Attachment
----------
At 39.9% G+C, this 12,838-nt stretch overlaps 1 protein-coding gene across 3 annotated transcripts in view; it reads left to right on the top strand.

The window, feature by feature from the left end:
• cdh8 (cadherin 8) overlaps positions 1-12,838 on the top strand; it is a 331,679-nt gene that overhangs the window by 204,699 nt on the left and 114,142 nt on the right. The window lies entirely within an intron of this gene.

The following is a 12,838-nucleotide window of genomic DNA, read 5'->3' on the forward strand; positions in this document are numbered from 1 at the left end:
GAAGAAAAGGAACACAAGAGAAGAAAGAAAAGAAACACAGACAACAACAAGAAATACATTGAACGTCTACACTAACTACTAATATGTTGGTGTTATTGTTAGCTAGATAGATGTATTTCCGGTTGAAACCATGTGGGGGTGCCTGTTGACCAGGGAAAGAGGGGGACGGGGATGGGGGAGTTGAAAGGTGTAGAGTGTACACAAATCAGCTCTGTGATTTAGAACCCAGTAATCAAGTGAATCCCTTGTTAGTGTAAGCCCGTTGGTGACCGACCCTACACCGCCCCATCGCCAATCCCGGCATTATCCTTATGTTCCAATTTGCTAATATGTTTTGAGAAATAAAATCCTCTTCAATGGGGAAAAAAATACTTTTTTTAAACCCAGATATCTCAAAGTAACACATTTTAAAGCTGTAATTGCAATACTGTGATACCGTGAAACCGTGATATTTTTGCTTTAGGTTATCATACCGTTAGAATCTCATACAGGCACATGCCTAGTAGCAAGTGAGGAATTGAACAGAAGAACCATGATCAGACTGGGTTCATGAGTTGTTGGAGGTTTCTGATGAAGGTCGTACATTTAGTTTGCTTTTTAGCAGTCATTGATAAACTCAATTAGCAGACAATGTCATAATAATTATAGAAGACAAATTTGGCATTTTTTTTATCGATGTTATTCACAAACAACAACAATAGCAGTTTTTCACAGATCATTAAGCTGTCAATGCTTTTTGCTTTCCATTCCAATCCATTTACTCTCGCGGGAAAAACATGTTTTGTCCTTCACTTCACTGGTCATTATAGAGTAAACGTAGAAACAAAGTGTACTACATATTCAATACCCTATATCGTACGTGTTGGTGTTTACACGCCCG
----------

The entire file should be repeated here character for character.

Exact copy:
At 39.9% G+C, this 12,838-nt stretch overlaps 1 protein-coding gene across 3 annotated transcripts in view; it reads left to right on the top strand.

The window, feature by feature from the left end:
• cdh8 (cadherin 8) overlaps positions 1-12,838 on the top strand; it is a 331,679-nt gene that overhangs the window by 204,699 nt on the left and 114,142 nt on the right. The window lies entirely within an intron of this gene.

The following is a 12,838-nucleotide window of genomic DNA, read 5'->3' on the forward strand; positions in this document are numbered from 1 at the left end:
GAAGAAAAGGAACACAAGAGAAGAAAGAAAAGAAACACAGACAACAACAAGAAATACATTGAACGTCTACACTAACTACTAATATGTTGGTGTTATTGTTAGCTAGATAGATGTATTTCCGGTTGAAACCATGTGGGGGTGCCTGTTGACCAGGGAAAGAGGGGGACGGGGATGGGGGAGTTGAAAGGTGTAGAGTGTACACAAATCAGCTCTGTGATTTAGAACCCAGTAATCAAGTGAATCCCTTGTTAGTGTAAGCCCGTTGGTGACCGACCCTACACCGCCCCATCGCCAATCCCGGCATTATCCTTATGTTCCAATTTGCTAATATGTTTTGAGAAATAAAATCCTCTTCAATGGGGAAAAAAATACTTTTTTTAAACCCAGATATCTCAAAGTAACACATTTTAAAGCTGTAATTGCAATACTGTGATACCGTGAAACCGTGATATTTTTGCTTTAGGTTATCATACCGTTAGAATCTCATACAGGCACATGCCTAGTAGCAAGTGAGGAATTGAACAGAAGAACCATGATCAGACTGGGTTCATGAGTTGTTGGAGGTTTCTGATGAAGGTCGTACATTTAGTTTGCTTTTTAGCAGTCATTGATAAACTCAATTAGCAGACAATGTCATAATAATTATAGAAGACAAATTTGGCATTTTTTTTATCGATGTTATTCACAAACAACAACAATAGCAGTTTTTCACAGATCATTAAGCTGTCAATGCTTTTTGCTTTCCATTCCAATCCATTTACTCTCGCGGGAAAAACATGTTTTGTCCTTCACTTCACTGGTCATTATAGAGTAAACGTAGAAACAAAGTGTACTACATATTCAATACCCTATATCGTACGTGTTGGTGTTTACACGCCCG